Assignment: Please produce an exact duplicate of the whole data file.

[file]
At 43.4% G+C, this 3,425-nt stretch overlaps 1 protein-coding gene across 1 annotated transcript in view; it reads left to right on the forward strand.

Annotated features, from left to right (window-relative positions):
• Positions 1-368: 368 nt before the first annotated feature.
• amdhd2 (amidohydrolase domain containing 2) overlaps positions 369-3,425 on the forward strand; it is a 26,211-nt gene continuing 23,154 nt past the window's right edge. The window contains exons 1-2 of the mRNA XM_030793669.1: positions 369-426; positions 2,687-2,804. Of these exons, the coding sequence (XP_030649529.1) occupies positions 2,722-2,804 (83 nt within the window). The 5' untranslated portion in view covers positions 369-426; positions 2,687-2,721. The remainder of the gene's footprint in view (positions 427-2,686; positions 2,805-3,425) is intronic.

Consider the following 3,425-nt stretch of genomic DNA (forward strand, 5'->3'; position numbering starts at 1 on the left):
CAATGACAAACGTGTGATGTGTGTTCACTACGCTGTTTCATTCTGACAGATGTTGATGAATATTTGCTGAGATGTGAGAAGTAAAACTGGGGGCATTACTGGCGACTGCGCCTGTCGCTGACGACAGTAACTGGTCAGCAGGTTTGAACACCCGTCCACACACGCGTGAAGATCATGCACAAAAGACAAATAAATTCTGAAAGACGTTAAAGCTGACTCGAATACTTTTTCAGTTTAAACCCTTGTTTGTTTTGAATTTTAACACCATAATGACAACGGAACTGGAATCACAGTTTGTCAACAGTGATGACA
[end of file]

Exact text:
At 43.4% G+C, this 3,425-nt stretch overlaps 1 protein-coding gene across 1 annotated transcript in view; it reads left to right on the forward strand.

Annotated features, from left to right (window-relative positions):
• Positions 1-368: 368 nt before the first annotated feature.
• amdhd2 (amidohydrolase domain containing 2) overlaps positions 369-3,425 on the forward strand; it is a 26,211-nt gene continuing 23,154 nt past the window's right edge. The window contains exons 1-2 of the mRNA XM_030793669.1: positions 369-426; positions 2,687-2,804. Of these exons, the coding sequence (XP_030649529.1) occupies positions 2,722-2,804 (83 nt within the window). The 5' untranslated portion in view covers positions 369-426; positions 2,687-2,721. The remainder of the gene's footprint in view (positions 427-2,686; positions 2,805-3,425) is intronic.

Consider the following 3,425-nt stretch of genomic DNA (forward strand, 5'->3'; position numbering starts at 1 on the left):
CAATGACAAACGTGTGATGTGTGTTCACTACGCTGTTTCATTCTGACAGATGTTGATGAATATTTGCTGAGATGTGAGAAGTAAAACTGGGGGCATTACTGGCGACTGCGCCTGTCGCTGACGACAGTAACTGGTCAGCAGGTTTGAACACCCGTCCACACACGCGTGAAGATCATGCACAAAAGACAAATAAATTCTGAAAGACGTTAAAGCTGACTCGAATACTTTTTCAGTTTAAACCCTTGTTTGTTTTGAATTTTAACACCATAATGACAACGGAACTGGAATCACAGTTTGTCAACAGTGATGACA